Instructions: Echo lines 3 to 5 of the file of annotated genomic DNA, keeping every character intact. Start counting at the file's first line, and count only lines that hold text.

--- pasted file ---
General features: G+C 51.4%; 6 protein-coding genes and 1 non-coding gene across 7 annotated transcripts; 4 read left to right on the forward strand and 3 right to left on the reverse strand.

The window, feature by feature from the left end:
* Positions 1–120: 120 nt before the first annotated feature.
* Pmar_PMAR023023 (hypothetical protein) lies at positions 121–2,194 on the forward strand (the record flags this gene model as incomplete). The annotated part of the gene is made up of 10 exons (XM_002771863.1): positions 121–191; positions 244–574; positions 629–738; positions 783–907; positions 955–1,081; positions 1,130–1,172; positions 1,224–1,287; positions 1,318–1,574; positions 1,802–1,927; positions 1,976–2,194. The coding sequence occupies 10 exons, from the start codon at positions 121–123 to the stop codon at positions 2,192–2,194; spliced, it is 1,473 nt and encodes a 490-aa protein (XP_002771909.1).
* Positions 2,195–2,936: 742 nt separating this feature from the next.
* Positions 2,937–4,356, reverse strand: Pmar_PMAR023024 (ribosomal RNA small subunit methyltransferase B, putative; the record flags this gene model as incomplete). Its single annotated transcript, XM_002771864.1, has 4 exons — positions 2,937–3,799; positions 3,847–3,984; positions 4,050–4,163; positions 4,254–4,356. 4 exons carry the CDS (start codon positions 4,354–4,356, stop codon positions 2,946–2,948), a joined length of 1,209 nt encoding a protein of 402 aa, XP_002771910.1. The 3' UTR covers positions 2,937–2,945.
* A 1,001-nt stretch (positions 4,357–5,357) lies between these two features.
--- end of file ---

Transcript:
* Positions 1–120: 120 nt before the first annotated feature.
* Pmar_PMAR023023 (hypothetical protein) lies at positions 121–2,194 on the forward strand (the record flags this gene model as incomplete). The annotated part of the gene is made up of 10 exons (XM_002771863.1): positions 121–191; positions 244–574; positions 629–738; positions 783–907; positions 955–1,081; positions 1,130–1,172; positions 1,224–1,287; positions 1,318–1,574; positions 1,802–1,927; positions 1,976–2,194. The coding sequence occupies 10 exons, from the start codon at positions 121–123 to the stop codon at positions 2,192–2,194; spliced, it is 1,473 nt and encodes a 490-aa protein (XP_002771909.1).
* Positions 2,195–2,936: 742 nt separating this feature from the next.